one technique that many forget is called a "Digital Differential Analyser".
    With some very simple maths and some logic these can be implemented and
    produce sine and cosine streams of data which could be used more-or-less
    directly by the PWM generation logic.

    Put the term "Digital Differential Analyser" and Sizer into Google's search
    string and you will get a number of references that may prove useful
    (especially if you register for the IEEE and CiteSeer sites.

    Paul E. Bennett ....................<email://>
    Forth based HIDECS Consultancy .....<http://www.amleth.demon.co.uk/>
    Mob: +44 (0)7811-639972
    Tel: +44 (0)1235-811095
    Going Forth Safely ..... EBA. www.electric-boat-association.org.uk..
    Paul E. Bennett, Oct 10, 2006
  11. ivan

    Ico Guest

    That's what I said, very expensive

    Ico, Oct 10, 2006
  12. ivan

    Jim Stewart Guest

    Don Lancaster got carried away with this awhile ago:

    Jim Stewart, Oct 10, 2006
  13. ivan

    Joerg Guest

    Hello Ico,
    You can do that for a buck fifty with an MSP :)
    Joerg, Oct 10, 2006
  14. The first task is to define the PWM:sine freq ratios, and also decide
    if you need to scale the Sine voltage, or Frequency, via the PWM.
    Then you'll know what quantize errors you are forced to live with, and
    from there, you can choose a coding scheme : you may find in small
    systems, that the quantize issues matter most.
    One system we did, was fixed Freq and Amplitude, so used this approach :

    We took care to match the slopes of the steepest sine portions, to a
    sensible step rate. Then chose a width for the flat top/bottoms, and
    finally chose widths for 'chamfers' to what is thus far a flattened
    This is effectively a slope-fit method, with carefully selected
    time-breaks. It does need maths to choose the corners, but needs no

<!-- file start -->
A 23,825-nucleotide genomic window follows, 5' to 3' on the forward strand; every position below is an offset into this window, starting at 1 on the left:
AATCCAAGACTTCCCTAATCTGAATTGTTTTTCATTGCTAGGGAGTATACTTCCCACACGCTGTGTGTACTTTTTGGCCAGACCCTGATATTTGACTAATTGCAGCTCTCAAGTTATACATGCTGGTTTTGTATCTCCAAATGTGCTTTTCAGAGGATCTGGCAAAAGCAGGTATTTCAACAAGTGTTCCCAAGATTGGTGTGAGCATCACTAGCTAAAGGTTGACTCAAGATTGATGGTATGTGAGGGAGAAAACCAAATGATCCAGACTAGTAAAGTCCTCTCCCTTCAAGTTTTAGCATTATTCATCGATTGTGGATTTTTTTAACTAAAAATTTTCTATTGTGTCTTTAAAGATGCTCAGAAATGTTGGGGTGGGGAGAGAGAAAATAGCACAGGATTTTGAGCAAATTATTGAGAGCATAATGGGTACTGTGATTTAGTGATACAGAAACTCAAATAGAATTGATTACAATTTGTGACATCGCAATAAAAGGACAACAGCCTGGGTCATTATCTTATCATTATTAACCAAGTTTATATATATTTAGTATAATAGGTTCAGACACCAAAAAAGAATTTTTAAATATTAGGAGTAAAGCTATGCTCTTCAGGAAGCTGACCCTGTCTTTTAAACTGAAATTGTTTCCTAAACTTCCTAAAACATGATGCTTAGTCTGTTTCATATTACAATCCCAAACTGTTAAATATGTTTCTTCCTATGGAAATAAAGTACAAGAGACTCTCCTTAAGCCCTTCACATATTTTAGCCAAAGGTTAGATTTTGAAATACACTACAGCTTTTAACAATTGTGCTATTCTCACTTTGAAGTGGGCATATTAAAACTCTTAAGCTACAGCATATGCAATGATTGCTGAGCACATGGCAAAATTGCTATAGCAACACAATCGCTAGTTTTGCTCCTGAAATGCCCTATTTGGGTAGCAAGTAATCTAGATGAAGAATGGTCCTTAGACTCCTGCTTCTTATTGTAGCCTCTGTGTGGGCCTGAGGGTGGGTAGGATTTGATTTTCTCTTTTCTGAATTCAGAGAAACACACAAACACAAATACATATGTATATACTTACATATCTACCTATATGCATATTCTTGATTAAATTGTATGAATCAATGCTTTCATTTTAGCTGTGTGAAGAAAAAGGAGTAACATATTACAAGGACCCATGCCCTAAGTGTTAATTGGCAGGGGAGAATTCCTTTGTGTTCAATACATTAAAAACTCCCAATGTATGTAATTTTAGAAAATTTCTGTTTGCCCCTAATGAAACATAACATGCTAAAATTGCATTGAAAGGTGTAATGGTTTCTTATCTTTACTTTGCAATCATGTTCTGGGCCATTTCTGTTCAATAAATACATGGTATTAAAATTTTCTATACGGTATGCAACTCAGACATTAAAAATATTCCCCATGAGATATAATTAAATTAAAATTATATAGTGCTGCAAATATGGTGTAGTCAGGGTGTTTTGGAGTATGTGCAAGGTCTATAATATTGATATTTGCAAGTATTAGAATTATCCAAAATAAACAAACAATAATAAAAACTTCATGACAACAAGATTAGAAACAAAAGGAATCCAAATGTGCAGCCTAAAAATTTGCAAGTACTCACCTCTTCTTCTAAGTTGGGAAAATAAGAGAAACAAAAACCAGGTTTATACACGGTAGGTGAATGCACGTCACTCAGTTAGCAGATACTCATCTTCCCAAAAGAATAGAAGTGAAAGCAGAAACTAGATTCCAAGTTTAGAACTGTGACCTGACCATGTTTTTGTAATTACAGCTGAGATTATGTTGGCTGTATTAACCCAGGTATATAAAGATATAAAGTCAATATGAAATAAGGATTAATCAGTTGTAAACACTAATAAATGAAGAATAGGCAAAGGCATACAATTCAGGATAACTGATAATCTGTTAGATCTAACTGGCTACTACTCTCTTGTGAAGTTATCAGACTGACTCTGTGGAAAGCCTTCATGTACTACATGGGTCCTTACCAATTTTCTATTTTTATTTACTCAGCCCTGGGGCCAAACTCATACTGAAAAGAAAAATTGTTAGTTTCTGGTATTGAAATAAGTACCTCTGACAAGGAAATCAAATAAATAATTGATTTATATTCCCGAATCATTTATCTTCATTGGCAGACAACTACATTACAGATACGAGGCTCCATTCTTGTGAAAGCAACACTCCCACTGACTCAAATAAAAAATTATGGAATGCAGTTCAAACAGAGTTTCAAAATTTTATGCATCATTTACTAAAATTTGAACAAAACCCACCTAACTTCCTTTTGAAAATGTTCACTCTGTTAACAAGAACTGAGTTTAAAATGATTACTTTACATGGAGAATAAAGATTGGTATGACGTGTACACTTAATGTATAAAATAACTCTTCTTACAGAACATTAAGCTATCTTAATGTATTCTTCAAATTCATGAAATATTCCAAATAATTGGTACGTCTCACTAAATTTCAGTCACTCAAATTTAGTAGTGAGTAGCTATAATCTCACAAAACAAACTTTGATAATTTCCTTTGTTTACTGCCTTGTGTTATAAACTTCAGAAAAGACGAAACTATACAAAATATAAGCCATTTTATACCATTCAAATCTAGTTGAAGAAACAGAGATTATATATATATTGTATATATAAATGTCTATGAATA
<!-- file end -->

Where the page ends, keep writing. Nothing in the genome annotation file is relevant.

maths on the uC running the PWM.

    Jim Granville, Oct 10, 2006
  15. You don't. For that you need a moral height destabilizer, not a pulse
    width modulator. A PWM just ain't evil enough to trigger a wave of

    SCNR ;->
    Hans-Bernhard Broeker, Oct 10, 2006
  16. ivan

    Joerg Guest

    Hello Hans-Bernhard,
    But if it were connected to the FET gate of a switcher and the compare
    register ain't updated before the inductor current reaches kaboom level
    it is able to re-create Sodom and Gomorrha...
    Joerg, Oct 10, 2006
  17. ivan

    CBFalconer Guest

    Precisely. Set B = dA (the angular increment) and you have:

    sin(A + dA) = k1 * sin(A) + k2 * cos(A)

    which, for small dA, has k1 close to 1 and k2 close to 0. You can
    use cos(A) = sin(90-A) so that you don't need elaborate
    calculations for cos.

    Some informative links:
    CBFalconer, Oct 11, 2006
  18. ivan

    Jerry Avins Guest


    I have long felt that we shared a common way of seeing things. Did you
    see my response?

    Jerry Avins, Oct 11, 2006
  19. ivan

    ivan Guest

    ok.. this is the way I have done it and it seems to work althought there is
    some discontinuity between the last and first element of the table (however
    this can be solved calculating increments of the PWM values instead of the
    values itself).
    Well the value of the PWM dutycycle is directly proportional to the value of
    the output voltage, so for 24bits and a isr that updates the PWM value at
    about 60KHz I have:

    x = (int)(0x7fffff * sin(2*pi*n/N))


    N = 60KHz / TargetFreq;

    hence I generate my table with:

    for(n = 0; n < N; n++)
    x = (int)((16777216.0/2)*(sin(2*PI*n/N) + 1));

    thanks again
    ivan, Oct 11, 2006
  20. Only after I had posted and on my subsequent trawl through the newsgroups.

    Paul E. Bennett ....................<email://>
    Forth based HIDECS Consultancy .....<http://www.amleth.demon.co.uk/>
    Mob: +44 (0)7811-639972
    Tel: +44 (0)1235-811095
    Going Forth Safely ..... EBA. www.electric-boat-association.org.uk..
    Paul E. Bennett, Oct 11, 2006